Performers at Pocket Theater in Seattle (photography by Giant Black Albatross).

No one should have to pay to perform. That’s the guiding premise behind Greenwood’s Pocket Theater, which opened in 2014. Fledgling artists generally have to rent space to show off their work, but Pocket forgoes the usual fee. But soon that arrangement amendable to creatives will end.

After five years, the space will host its final show on December 21. 

Pocket Theater’s current owner Sarah (who has asked to only use their first name) has no plans to open another theater. As many new media platforms gain popularity and artists are finding new ways to promote their work, Sarah believes that the business model is no longer sustainable. (Volunteers make up the bartenders, ushers, and stage managers, and the theater would profit from the ticket sales at the door and the bar and concession revenue.) That coupled with the rising cost of rent are the main reasons for the theater’s closing.

Sustainable or not, the Pocket used its five years in operation to give people the chance to try out the arts through classes, volunteer opportunities , and performance—an amateur comedy night, a play written in someone’s basement.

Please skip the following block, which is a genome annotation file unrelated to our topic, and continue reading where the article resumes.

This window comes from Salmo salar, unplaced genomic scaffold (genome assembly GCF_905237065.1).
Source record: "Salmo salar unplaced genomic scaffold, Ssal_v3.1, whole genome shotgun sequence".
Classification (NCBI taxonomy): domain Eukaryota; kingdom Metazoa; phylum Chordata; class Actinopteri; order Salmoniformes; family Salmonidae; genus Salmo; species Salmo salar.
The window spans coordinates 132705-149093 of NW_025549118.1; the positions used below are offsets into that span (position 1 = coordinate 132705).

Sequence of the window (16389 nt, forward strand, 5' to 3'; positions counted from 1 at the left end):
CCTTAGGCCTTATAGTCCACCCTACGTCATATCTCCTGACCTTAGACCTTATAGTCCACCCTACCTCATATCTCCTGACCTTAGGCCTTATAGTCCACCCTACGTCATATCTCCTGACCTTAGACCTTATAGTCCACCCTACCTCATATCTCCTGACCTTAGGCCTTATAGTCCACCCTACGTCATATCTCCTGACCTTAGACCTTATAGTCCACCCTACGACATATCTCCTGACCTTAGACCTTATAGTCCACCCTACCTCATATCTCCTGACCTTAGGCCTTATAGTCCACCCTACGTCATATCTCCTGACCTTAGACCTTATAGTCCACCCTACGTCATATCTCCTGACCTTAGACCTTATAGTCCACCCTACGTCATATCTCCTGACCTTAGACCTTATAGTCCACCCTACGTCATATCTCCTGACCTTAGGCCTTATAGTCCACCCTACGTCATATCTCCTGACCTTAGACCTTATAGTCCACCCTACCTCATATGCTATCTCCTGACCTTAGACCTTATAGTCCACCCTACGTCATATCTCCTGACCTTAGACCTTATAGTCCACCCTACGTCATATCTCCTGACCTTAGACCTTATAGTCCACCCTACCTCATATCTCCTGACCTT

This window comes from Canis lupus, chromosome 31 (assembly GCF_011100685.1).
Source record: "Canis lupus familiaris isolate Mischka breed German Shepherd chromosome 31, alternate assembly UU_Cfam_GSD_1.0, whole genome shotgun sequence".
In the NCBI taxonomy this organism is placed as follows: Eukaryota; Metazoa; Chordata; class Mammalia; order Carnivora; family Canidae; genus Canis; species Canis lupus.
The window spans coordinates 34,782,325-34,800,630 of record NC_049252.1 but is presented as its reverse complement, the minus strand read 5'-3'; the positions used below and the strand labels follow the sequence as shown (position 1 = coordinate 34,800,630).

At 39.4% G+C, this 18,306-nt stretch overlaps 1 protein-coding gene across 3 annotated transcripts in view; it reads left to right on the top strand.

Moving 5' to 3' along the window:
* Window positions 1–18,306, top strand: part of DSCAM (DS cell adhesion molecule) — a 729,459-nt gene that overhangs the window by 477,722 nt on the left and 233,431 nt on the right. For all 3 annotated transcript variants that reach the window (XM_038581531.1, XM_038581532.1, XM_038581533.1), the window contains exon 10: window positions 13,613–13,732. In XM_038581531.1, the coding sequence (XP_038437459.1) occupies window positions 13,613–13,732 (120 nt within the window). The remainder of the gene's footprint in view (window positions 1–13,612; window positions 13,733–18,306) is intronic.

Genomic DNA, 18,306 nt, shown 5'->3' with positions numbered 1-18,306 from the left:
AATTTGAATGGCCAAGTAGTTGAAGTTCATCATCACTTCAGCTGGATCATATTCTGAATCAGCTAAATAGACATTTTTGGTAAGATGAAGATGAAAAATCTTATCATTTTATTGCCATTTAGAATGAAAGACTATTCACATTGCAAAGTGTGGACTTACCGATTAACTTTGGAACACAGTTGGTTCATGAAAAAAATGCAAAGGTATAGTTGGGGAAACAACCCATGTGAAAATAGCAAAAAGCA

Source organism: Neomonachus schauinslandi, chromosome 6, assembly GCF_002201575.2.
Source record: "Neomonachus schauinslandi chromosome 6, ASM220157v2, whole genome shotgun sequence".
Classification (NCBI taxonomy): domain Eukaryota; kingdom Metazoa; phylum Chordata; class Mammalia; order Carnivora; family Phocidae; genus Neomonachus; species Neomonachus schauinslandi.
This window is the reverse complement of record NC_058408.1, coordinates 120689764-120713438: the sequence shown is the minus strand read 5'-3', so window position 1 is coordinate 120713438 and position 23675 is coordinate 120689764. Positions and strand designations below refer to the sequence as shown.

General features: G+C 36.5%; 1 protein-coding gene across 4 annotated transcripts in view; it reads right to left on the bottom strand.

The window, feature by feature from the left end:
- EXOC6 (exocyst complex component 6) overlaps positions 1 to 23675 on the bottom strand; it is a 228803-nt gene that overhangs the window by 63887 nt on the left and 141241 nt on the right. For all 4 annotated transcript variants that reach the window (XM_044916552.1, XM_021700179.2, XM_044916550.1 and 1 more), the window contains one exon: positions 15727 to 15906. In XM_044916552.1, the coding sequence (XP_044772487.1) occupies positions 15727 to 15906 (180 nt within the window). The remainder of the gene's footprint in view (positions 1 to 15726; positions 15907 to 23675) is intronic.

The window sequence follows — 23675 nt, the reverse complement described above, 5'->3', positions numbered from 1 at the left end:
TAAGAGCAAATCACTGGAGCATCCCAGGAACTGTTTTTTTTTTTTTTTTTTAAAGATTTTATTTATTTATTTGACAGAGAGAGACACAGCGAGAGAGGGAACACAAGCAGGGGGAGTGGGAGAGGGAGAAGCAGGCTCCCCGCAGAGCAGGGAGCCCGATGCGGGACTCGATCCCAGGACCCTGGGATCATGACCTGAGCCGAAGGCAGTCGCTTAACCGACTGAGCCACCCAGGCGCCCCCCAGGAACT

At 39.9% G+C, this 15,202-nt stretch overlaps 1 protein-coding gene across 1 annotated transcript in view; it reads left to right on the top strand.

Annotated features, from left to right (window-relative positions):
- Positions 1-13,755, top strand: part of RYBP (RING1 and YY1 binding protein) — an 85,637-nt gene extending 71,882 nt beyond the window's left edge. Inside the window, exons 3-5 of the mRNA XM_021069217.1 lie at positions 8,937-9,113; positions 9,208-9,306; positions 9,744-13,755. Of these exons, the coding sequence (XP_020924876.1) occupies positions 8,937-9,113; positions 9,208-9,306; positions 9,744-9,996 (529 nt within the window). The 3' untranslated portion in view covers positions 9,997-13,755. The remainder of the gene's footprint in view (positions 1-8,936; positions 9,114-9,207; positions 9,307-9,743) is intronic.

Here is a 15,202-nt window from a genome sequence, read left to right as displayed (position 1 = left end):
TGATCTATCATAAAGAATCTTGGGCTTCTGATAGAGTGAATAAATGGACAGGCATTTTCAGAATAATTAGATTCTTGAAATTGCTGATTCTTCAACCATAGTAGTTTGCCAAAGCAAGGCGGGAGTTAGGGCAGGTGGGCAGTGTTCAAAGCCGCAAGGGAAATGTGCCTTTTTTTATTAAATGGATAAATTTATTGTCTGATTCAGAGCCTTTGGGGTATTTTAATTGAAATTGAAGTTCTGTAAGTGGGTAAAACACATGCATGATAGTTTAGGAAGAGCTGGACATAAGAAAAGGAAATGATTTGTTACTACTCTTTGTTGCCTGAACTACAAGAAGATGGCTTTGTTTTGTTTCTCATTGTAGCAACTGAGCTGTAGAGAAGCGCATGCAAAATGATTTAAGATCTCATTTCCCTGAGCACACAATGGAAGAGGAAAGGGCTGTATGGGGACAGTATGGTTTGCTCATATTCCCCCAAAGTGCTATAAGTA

One of the many Pocket performances was a 25-minute first draft of what is now a nationally touring one-woman show, Susan Lieu’s 140 lbs: How Beauty Killed My Mother. The play, a reflection of her mother’s death during a cosmetic surgery, began began as Doctor X: How I Avenge My Mother’s Death in 2017. “I completely got my start at the Pocket,” says Lieu. “I'm devastated that they're closing because what that means is just a decrease in access for others to explore the art.”

Clayton Weller opened the small space in Greenwood July of 2014. A warm, open lobby with a bar and a black box theater, accessible to all. With a background in comedy and experience at Sketch Fest and ACT Theater, Weller coordinated groups for many different types of performances and workshops. He wanted a place where people could get their start, and in doing so, would provide marketing help, and waive that prohibitive rental fee. When he moved Denver in 2017, Weller sold the Pocket to his house manager Sarah, then a  25-year-old with a bit of improv experience. “I was like, Why not? What the hell, let’s do it.” 

While Weller looked to open opportunities by breaking down financial hurtles, Sarah opened up that idea to any social barrier that could hold artists back.  They focused in on promoting artists of color, disabled artists and queer artists. 

While still getting the program set for the December 21 finale, Sarah hopes it will be a day full of “nonsense and playfulness.” In a greatest hits fashion, the day will be filled with performances from artists who have come to love the Pocket over the last few years.

“I'm really hoping for everyone in the community to celebrate what the Pocket was to them and everything that they did to make the Pocket what it was,” says Sarah. “The Pocket is bigger than the physical space. And I think it's the people who are the Pocket.”

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